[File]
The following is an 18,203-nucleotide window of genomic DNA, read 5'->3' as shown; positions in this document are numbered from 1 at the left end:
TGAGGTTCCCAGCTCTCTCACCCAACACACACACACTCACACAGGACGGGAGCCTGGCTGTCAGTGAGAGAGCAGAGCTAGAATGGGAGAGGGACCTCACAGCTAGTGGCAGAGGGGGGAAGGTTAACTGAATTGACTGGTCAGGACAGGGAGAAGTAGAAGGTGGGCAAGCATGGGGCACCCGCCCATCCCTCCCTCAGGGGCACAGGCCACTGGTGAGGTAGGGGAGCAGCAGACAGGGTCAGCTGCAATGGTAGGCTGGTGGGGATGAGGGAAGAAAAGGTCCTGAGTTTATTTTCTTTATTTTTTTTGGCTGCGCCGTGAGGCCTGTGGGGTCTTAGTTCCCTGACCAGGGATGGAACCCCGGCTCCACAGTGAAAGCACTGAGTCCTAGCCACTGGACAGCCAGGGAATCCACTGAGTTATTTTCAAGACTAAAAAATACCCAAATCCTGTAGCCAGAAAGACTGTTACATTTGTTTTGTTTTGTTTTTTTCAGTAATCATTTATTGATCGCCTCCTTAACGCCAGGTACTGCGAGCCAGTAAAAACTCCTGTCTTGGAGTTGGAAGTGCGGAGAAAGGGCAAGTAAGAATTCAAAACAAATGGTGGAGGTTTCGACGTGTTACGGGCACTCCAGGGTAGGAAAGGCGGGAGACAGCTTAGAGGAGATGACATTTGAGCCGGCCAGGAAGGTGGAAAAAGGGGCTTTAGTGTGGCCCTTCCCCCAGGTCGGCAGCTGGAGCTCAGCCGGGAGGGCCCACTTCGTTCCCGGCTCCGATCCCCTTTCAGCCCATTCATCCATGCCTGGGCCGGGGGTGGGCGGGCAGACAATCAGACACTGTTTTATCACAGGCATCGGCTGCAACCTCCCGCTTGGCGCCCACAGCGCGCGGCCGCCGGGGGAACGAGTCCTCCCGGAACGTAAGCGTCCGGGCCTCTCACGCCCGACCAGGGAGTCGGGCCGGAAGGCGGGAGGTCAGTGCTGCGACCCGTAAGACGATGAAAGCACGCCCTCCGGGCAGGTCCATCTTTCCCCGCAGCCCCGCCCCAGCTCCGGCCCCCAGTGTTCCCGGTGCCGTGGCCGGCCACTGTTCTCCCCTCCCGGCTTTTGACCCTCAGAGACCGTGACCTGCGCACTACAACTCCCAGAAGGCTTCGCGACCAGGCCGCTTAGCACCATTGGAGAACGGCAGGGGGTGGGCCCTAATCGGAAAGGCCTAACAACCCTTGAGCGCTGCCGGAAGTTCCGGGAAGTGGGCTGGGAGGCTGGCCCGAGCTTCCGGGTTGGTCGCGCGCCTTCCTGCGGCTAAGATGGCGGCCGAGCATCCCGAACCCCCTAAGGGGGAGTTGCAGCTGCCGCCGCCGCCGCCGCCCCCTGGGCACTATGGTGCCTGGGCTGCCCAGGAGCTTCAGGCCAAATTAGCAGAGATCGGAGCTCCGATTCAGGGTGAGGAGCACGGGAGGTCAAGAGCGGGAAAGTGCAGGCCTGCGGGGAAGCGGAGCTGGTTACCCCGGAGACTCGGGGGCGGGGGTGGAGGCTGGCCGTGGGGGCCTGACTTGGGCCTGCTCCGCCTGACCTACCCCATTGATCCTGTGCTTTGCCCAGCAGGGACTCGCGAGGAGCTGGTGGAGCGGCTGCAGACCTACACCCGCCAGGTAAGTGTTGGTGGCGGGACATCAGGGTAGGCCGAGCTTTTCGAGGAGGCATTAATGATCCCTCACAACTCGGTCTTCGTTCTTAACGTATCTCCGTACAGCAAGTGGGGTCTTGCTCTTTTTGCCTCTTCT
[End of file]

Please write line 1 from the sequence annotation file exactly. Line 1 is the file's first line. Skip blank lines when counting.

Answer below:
The following is an 18,203-nucleotide window of genomic DNA, read 5'->3' as shown; positions in this document are numbered from 1 at the left end: